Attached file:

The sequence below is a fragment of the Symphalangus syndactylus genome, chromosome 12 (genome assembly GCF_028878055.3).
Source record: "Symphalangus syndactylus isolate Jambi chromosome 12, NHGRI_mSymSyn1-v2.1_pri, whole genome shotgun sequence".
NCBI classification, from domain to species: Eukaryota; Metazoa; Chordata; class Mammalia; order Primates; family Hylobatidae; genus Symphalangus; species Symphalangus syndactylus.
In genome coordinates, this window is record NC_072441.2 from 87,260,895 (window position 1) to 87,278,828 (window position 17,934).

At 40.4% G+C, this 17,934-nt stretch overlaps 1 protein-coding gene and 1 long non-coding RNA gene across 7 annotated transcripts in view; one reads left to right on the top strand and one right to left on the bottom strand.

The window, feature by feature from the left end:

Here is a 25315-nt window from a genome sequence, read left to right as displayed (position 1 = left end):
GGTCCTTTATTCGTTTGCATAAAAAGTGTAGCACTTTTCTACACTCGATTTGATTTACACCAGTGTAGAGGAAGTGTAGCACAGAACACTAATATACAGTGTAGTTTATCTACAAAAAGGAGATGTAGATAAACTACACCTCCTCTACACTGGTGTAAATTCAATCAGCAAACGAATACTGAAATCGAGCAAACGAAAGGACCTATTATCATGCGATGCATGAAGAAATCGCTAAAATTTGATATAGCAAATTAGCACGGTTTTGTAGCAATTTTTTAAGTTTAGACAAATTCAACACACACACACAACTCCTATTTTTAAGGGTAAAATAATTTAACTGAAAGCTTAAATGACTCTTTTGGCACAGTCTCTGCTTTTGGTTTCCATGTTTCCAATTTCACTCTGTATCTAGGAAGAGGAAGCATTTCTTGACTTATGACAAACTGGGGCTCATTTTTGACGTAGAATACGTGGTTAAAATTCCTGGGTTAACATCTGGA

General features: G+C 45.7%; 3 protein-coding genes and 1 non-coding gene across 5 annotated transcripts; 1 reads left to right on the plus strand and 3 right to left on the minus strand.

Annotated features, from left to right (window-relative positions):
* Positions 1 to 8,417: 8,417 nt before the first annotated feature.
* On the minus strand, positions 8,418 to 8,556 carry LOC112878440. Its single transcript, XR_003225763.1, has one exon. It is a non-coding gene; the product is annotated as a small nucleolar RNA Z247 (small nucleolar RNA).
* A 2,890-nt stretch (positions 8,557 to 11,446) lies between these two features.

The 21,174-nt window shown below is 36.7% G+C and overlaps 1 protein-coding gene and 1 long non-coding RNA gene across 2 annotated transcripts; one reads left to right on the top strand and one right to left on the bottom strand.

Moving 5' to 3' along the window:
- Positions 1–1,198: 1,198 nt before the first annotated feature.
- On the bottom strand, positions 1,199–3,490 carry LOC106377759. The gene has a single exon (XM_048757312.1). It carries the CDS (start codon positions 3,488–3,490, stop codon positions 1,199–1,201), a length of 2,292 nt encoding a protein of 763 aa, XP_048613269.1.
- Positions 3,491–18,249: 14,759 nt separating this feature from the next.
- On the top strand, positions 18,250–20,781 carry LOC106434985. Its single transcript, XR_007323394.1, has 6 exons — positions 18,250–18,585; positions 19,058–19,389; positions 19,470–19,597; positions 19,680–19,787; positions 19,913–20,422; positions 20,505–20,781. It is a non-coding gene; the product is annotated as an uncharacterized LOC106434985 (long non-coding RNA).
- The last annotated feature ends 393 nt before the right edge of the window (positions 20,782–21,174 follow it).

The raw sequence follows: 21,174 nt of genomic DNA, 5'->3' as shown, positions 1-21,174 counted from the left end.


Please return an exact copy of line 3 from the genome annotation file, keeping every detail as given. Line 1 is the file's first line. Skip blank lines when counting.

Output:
NCBI classification, from domain to species: Eukaryota; Metazoa; Chordata; class Mammalia; order Primates; family Hylobatidae; genus Symphalangus; species Symphalangus syndactylus.